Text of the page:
Quinn Firm Sanctioned, but not Samsung, for Disclosure of Apple Licensing Info

Earlier I wrote about Judge Grewal’s order concerning the disclosure of an unredacted expert report in the Apple v. Samsung suit. ¬†Yesterday, the judge held that Quinn should reimburse Apple for its expenses, and imposed some other remedies, but largely declined the sanctions sought by Apple. ¬†The order is here.

In my own view, the remedies might be right if all that had happened was a mistake, but, and as the judge wrote, what happened here was a mistake followed by what, in his view, was a failure to correct it.


About David

Professor of Law, Mercer University School of Law. Formerly Of Counsel, Taylor English Duma, LLP and in 2012-13, judicial clerk to Chief Judge Rader.

4 thoughts on “Quinn Firm Sanctioned, but not Samsung, for Disclosure of Apple Licensing Info

  1. 3

    The problem that remains, though is: because detection of a violation of a protective order is improbable, and when a violation occurs, very little happens, then people won’t take reasonable care to comply with protective orders…

  2. 2

    And, my guess is that there’s no claim for damages (if there are any) available.

    Probably no one is happy with the ruling!

  3. 1

    Yeah, I don’t get it either, David. The court acknowledges that an appropriate sanction includes both remedial (e.g., compensatory) and deterrent aspects. Here, the court’s sanction embarrasses Quinn, but does nothing to remediate the damage or compensate Nokia, which, by all accounts, was the injured party.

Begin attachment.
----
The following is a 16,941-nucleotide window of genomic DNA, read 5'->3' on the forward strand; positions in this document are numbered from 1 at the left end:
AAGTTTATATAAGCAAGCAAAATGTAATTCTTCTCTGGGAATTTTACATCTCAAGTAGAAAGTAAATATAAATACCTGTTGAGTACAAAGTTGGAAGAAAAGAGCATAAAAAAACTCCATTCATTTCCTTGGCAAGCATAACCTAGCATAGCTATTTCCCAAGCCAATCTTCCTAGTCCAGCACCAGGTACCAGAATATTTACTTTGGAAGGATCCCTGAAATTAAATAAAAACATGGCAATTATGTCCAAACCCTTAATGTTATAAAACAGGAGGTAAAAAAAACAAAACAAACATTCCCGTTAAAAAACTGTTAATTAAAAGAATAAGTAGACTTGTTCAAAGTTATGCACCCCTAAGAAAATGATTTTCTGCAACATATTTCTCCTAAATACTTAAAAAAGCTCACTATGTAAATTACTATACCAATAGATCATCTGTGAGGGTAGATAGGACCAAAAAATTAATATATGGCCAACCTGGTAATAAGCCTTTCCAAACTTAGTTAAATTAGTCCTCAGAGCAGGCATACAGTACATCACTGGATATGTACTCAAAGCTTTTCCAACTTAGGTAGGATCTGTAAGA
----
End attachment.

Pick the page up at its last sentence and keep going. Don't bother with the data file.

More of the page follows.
1. 1.1

      That’s because there wasn’t really any “damage” to remediate or compensate. This was, in the end, a technical protective order violation that went uncorrected, and that caused no discernible damage.

      And the sanctions order was limited to the costs associated with bringing the motion itself. The judge figured that those costs, coupled with the public shaming of the order, was sufficient to deter this conduct in the future. One can debate that point, but no question that the sanctions requested by Apple were a breathtaking example of overreaching.

      The judge showed class, though, in not identifying by name any of the Quinn lawyers involved in this fiasco.

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